Friday, November 20, 2015

middle of november: must be ncte!
"Who is here for the first time ever?"  Not me; but I remember that time.
"Who's attending their 2nd to 5th NCTE Convention?"  Hm, feels like longer than that.
"Who has been coming between 6 and 10 years?"  This time I raised my hand, and now let's see if I'm right...

Philadelphia 2009
Orlando 2010
Chicago 2011
I didn't go to Las Vegas in 2012; instead we moved house (fun, but not the same kind of fun at all!).
Boston 2013

DC 2014

And now here I am in Minneapolis 2015, my sixth NCTE.  I've also been to two ALAs (New Orleans and DC) and probably 3 SCBWI  February Winter Conferences in New York, as well as two very seminal workshops at the Highlights Foundation.  I'm very lucky to attend any of these, since my school district does not offer, as far as I know, any funding whatsoever (and indeed I would be stunned to find anyone from Montgomery County, MD here at NCTE--I've never come across anyone, although I have to assume that at least a few HS teachers come.)

NCTE used to be fun but stressful for me as I tried to figure out how to allocate my precious 2-3 days of attendance. (Can you say "overchoice"?)  Now I have a system which is a little confusing to some but which is working well:  I come to NCTE as a poet and not as a teacher.  Yes, I want to learn about things I can apply in my classroom, but I spend hours and hours every day being a teacher and not nearly enough, proportionally speaking, being a poet.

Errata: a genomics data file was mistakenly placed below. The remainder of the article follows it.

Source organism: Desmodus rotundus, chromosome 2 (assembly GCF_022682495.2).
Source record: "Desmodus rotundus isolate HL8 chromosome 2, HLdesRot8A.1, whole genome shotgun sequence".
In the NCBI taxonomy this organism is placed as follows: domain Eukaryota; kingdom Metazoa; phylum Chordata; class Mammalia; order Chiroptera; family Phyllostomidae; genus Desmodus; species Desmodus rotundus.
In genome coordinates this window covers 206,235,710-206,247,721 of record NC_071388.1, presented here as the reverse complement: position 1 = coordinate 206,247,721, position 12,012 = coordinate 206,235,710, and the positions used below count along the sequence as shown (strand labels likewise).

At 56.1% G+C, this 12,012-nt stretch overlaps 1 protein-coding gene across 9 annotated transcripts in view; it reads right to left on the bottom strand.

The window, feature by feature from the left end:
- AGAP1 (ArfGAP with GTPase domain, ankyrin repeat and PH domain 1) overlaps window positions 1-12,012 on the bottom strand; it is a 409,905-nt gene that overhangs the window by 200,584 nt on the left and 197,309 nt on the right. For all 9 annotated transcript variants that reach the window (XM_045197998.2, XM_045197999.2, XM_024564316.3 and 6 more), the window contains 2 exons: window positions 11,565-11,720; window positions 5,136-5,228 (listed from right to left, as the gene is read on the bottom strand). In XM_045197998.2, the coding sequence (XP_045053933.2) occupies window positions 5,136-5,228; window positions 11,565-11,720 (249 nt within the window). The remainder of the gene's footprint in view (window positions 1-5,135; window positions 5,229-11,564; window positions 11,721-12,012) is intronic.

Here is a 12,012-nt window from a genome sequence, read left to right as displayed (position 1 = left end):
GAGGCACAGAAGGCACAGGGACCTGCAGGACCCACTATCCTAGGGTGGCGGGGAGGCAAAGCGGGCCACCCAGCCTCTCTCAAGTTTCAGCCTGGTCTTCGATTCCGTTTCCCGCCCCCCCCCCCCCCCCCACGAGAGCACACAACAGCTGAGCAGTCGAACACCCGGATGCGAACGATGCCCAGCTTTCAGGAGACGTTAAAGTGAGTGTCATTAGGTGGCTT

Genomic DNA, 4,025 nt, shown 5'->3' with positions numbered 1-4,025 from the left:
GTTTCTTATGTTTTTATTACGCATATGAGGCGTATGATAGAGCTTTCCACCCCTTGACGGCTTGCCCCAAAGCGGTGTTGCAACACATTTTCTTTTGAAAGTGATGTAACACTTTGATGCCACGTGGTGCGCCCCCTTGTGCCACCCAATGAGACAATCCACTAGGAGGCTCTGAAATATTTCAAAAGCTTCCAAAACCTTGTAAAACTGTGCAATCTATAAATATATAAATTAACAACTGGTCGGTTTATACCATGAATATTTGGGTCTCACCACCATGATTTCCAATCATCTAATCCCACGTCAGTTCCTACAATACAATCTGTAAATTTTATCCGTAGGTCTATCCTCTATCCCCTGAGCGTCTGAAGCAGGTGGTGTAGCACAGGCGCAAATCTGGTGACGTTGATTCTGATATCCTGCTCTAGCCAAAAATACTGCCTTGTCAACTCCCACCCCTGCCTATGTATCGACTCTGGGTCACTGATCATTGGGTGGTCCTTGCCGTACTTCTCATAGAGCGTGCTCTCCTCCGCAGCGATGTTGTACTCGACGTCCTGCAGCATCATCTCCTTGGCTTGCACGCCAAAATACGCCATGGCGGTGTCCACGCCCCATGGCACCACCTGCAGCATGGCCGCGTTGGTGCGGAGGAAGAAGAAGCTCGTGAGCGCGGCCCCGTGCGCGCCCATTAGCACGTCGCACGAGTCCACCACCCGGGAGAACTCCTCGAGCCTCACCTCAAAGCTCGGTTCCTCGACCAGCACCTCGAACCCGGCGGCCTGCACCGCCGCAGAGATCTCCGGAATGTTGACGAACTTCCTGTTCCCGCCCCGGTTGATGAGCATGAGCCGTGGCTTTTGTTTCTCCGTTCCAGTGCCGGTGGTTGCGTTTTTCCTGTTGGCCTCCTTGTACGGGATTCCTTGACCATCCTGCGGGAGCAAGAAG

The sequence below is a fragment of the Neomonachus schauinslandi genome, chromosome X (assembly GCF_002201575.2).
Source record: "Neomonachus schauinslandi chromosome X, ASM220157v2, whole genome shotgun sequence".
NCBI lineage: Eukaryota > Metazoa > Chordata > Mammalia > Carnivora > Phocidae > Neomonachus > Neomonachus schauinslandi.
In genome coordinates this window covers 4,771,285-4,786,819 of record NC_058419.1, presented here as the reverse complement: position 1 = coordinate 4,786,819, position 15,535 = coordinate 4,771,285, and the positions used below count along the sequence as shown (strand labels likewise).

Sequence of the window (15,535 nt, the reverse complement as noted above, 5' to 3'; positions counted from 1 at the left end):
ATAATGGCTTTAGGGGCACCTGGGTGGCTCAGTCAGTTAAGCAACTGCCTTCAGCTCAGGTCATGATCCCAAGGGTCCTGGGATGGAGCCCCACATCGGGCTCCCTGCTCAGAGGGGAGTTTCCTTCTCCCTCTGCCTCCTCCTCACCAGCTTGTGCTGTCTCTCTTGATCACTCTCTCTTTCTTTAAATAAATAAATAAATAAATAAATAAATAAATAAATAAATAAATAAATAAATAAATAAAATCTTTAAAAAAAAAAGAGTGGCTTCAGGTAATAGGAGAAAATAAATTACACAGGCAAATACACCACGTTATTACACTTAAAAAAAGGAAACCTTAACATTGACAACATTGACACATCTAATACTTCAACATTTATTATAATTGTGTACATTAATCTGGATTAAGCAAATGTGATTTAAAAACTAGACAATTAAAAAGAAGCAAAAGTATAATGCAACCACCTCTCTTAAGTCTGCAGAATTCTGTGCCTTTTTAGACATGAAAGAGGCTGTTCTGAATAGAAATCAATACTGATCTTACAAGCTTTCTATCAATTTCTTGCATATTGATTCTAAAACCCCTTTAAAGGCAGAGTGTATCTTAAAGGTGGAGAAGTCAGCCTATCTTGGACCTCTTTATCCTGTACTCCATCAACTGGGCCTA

So when I come to NCTE, I look for the sessions which are being given by poet friends, and that way I meet THEIR friends and colleagues who are new to me, and I find out about their work and projects.  I also seek out sessions which are about poetry and its uses and applications, and that way I meet folks and poems and streams of thought that are brand new to me (and which may well be applicable in my classroom).  It's easy to fill up a schedule that way, and I come away from the convention feeling like I did something to tend the "back 40," as it were, to toss a little feed in the direction of my inner poetry chickens.

Woman Feeding Chickens | Roy Scheele
Her hand is at the feedbag at her waist,
sunk to the wrist in the rustling grain
that nuzzles her fingertips when laced
around a sifting handful. It’s like rain,
like cupping water in your hand, she thinks,
the cracks between the fingers like a sieve,
except that less escapes you through the chinks
when handling grain. She likes to feel it give
beneath her hand’s slow plummet, and the smell,
so rich a fragrance she has never quite
got used to it, under the seeming spell...
Read the rest at The Poetry Foundation.

So here's a thank you to the lovely hostesses at the Pomelo party I attended last night--Sylvia Vardell and Janet Wong;  here's to meeting up with old friends like Mary Lee Hahn;  here's a thank you to Tricia, who's hosting Poetry Friday today and whom we miss, and here's to a really full weekend of poetry tending and feeding! 

1 comment:

  1. Those of us not attending NCTE this year are really hoping people will post summaries, photos, anecdotes, impressions, etc., if there is time! Would love to hear what your highlights were once you have a moment! Thanks for sharing Woman Feeding Chickens...especially love all the internal rhymes and echoes (wrist/sifting, nuzzle/rustling....) It's a beautifl read-aloud.


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